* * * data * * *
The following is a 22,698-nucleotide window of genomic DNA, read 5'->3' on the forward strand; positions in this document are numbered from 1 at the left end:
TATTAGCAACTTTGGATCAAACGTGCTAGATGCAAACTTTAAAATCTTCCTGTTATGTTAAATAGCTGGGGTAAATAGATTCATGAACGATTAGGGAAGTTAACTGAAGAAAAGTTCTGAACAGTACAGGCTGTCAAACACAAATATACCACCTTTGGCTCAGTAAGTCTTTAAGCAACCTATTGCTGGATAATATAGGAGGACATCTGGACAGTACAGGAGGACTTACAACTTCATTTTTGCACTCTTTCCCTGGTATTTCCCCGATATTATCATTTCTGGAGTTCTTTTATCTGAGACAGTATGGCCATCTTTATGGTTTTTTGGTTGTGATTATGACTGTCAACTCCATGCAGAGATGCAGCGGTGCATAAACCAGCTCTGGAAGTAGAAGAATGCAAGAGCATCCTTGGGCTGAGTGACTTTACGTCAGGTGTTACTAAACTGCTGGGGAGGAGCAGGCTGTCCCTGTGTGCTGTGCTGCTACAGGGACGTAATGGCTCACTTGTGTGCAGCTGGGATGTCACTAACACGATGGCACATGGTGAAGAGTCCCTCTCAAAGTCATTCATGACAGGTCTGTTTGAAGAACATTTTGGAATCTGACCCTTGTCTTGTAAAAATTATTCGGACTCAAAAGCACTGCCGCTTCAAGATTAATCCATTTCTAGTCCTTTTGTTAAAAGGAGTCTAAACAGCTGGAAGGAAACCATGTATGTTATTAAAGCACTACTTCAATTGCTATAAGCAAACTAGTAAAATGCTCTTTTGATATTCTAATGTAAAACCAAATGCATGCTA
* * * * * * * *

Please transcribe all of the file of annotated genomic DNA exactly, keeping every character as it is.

The following is a 22,698-nucleotide window of genomic DNA, read 5'->3' on the forward strand; positions in this document are numbered from 1 at the left end:
TATTAGCAACTTTGGATCAAACGTGCTAGATGCAAACTTTAAAATCTTCCTGTTATGTTAAATAGCTGGGGTAAATAGATTCATGAACGATTAGGGAAGTTAACTGAAGAAAAGTTCTGAACAGTACAGGCTGTCAAACACAAATATACCACCTTTGGCTCAGTAAGTCTTTAAGCAACCTATTGCTGGATAATATAGGAGGACATCTGGACAGTACAGGAGGACTTACAACTTCATTTTTGCACTCTTTCCCTGGTATTTCCCCGATATTATCATTTCTGGAGTTCTTTTATCTGAGACAGTATGGCCATCTTTATGGTTTTTTGGTTGTGATTATGACTGTCAACTCCATGCAGAGATGCAGCGGTGCATAAACCAGCTCTGGAAGTAGAAGAATGCAAGAGCATCCTTGGGCTGAGTGACTTTACGTCAGGTGTTACTAAACTGCTGGGGAGGAGCAGGCTGTCCCTGTGTGCTGTGCTGCTACAGGGACGTAATGGCTCACTTGTGTGCAGCTGGGATGTCACTAACACGATGGCACATGGTGAAGAGTCCCTCTCAAAGTCATTCATGACAGGTCTGTTTGAAGAACATTTTGGAATCTGACCCTTGTCTTGTAAAAATTATTCGGACTCAAAAGCACTGCCGCTTCAAGATTAATCCATTTCTAGTCCTTTTGTTAAAAGGAGTCTAAACAGCTGGAAGGAAACCATGTATGTTATTAAAGCACTACTTCAATTGCTATAAGCAAACTAGTAAAATGCTCTTTTGATATTCTAATGTAAAACCAAATGCATGCTA